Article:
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Extortion can mean double jeopardy for personal health information providers

I've been thinking a bit more about the personal health information extortion attempt that's been in the news recently, and which Ken Swinney mentioned in his  Keep the snakes at bay  post yesterday. If you haven't been following the story, the gist is that a state agency responsible for identifying prescription medication abuse was hacked and compromised. Their site was then replaced with a ransom note demanding 10 million dollars for access to the database.

Under current guidelines, would this have required that patients be notified of a potential breach? It's hard to say without knowing all the specifics, and what 'concerned entities' were involved. Under the new HIPAA breach notification rules  that go into effect this September, though, notifications would most definitely be required.If nothing else, that's a lot of postage.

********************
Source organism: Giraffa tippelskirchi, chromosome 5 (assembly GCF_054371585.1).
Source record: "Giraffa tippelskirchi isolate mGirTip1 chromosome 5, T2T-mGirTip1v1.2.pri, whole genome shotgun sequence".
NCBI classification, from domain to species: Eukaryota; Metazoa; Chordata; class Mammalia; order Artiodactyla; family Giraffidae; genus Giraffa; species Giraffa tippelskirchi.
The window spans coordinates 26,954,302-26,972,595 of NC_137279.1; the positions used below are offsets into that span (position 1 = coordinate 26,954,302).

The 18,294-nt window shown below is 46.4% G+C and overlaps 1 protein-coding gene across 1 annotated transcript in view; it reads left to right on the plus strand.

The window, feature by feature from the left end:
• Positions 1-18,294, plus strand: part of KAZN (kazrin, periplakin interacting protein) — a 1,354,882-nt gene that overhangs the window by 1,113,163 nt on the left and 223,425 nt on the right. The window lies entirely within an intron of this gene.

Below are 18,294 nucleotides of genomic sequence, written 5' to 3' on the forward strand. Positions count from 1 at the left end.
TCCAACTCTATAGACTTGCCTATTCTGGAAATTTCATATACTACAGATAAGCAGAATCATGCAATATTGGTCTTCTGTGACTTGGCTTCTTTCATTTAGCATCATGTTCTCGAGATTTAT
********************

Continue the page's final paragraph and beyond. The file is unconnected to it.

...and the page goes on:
I can only imagine that we'll see more and more incidents of this nature in the future. In fact, this is not the first extortion attempt involving personal health information to become public in the past year. One of the nation's largest processors of pharmacy prescriptions (think benefit claims) also suffered an extortion attempt roughly six months ago. Smartly, they didn't pay. Even so, public extortion of this kind is double jeopardy for those who maintain personal health information (or financial, for that matter). At that point, providers are already in violation of any applicable legislation, and will be subject to those fines and penalties no matter what approach is taken in recovering the compromised data.





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